Democrat Joe Biden stood on the cusp of winning the presidency Friday night, three days after Election Day, as the long, exacting work of counting votes widened his lead over U.S. President Donald Trump in critical battleground states.
High turnout, a massive number of mail-in ballots and slim margins between the two candidates all contributed to the delay in naming a winner. But Biden held leads in Pennsylvania, Nevada and Georgia, putting him in an ever-stronger position to capture the 270 Electoral College votes needed to take the White House.
There was intense focus on Pennsylvania, where Biden led Trump by more than 27,000 votes, and Nevada, where the Democrat led by about 22,000. The prolonged wait added to the anxiety of a nation facing historic challenges, including the surging pandemic and deep political polarization.
Biden was at his home in Wilmington, Delaware, as the vote count continued, and aides said he would address the nation late in the evening. Trump stayed in the White House and out of sight, as more results trickled in and expanded Biden’s lead in must-win Pennsylvania. In the West Wing during the day, televisions remained tuned to the news amid trappings of normalcy, as reporters lined up for coronavirus tests and outdoor crews worked on the North Lawn on a mild, muggy fall day.
Trump’s campaign was mostly quiet — a dramatic difference from the day before, when officials held a morning call projecting confidence and then a flurry of press conferences announcing litigation in key states.
A handful of states remained in play Friday evening — Georgia, North Carolina too early to call along with Pennsylvania and Nevada. In all four states the margins between Trump and Biden were too narrow and the number of ballots left to be counted too great for the AP to declare a victor.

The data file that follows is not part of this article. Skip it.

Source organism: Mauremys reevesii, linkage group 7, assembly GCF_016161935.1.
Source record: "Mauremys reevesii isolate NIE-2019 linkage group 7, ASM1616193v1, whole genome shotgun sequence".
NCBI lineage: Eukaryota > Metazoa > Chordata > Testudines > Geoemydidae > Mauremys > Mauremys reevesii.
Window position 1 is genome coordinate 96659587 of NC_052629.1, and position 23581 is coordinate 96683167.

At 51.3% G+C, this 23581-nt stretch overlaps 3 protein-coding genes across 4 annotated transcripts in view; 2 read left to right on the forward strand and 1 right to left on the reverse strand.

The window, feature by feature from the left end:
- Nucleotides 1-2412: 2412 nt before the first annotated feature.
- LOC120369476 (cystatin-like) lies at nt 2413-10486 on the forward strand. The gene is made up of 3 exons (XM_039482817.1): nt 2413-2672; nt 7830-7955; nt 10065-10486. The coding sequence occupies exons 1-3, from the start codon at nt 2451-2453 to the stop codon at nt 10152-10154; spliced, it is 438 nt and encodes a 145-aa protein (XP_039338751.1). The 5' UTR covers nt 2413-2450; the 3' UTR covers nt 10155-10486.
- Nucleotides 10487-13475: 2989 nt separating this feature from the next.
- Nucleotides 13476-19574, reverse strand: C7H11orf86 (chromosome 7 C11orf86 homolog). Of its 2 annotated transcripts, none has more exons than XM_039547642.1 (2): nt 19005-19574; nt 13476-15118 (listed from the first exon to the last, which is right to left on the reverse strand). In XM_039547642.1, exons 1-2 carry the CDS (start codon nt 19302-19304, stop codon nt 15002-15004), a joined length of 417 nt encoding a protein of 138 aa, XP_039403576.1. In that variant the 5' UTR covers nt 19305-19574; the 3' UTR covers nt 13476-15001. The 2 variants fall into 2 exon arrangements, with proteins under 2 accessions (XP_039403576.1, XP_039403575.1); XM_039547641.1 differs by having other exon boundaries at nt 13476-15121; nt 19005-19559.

In Pennsylvania, officials were not allowed to begin processing mail-in ballots until Election Day under state law. In Nevada, there were a number of provisional ballots cast by voters who registered on Election Day, and officials had to verify their eligibility. And recounts could be triggered in both Pennsylvania and Georgia.
With his pathway to reelection appearing to greatly narrow, Trump was testing how far he could go in using the trappings of presidential power to undermine confidence in the vote.
On Thursday, he advanced unsupported accusations of voter fraud to falsely argue that his rival was trying to seize power. It was an extraordinary effort by a sitting American president to sow doubt about the democratic process.
“This is a case when they are trying to steal an election, they are trying to rig an election,” Trump said from the podium of the White House briefing room.
He took to Twitter late Friday to pledge further legal action, tweeting that “Joe Biden should not wrongfully claim the office of the President. I could make that claim also. Legal proceedings are just now beginning!”
Trump did claim that he won late on Election Night. He also tweeted that he had “such a big lead in all of these states late into election night, only to see the leads miraculously disappear as the days went by,” although it was well known that votes cast before Tuesday were still being legally counted.